Lecture 2: Digital Drawing (65)

I always wondering about the use of square pixels over triangular ones. Maybe more of an engineering problem than a math problem, but would be interesting to see how triangular pixels deal with antialiasing better. Though there may be other problems I am forgetting.


If thinking about the details of real screens in previous slide, the pixels obvious are not square. We call it "square" only for simplify problem in my understanding.


Referencing an above comment, are pixels even actually squares these days? It seems to me like they are point light sources that are arranged in rows and columns perfectly horizontally and vertically. This gives them the appearance of squares because the space they occupy is square, but we really see this exaggerated square-ishness on the right when we zoom in such that multiple pixels in a squared shape are made to represent one pixel.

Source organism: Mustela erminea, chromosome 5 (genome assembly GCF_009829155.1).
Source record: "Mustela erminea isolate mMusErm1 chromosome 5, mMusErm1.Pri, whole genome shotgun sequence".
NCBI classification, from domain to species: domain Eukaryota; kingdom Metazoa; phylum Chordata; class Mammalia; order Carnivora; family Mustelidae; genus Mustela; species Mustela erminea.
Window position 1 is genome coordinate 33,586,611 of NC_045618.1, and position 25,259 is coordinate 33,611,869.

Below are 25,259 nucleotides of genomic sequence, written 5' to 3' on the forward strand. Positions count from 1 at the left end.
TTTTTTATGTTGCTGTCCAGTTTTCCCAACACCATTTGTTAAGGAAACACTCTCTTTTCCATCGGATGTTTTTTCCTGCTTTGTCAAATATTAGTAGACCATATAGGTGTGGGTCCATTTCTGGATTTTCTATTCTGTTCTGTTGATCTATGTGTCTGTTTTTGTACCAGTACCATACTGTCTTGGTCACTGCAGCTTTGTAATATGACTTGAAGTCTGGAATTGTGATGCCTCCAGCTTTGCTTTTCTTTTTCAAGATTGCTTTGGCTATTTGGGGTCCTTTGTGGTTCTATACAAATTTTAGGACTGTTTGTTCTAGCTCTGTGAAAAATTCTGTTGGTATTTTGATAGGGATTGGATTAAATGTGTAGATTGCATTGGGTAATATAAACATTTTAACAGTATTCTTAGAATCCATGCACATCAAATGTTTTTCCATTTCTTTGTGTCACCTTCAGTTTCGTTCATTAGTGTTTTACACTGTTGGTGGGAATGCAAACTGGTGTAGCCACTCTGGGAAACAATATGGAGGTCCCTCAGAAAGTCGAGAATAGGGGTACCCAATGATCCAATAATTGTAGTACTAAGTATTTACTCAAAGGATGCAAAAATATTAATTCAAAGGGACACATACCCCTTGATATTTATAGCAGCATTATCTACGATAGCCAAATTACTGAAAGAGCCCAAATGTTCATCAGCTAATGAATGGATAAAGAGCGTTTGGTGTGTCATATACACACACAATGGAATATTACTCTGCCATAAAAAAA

The geometry of the pixels is sometime taken into account for anti-aliasing. This is called subpixel rendering. It is often used for rendering text. https://en.wikipedia.org/wiki/Subpixel_rendering

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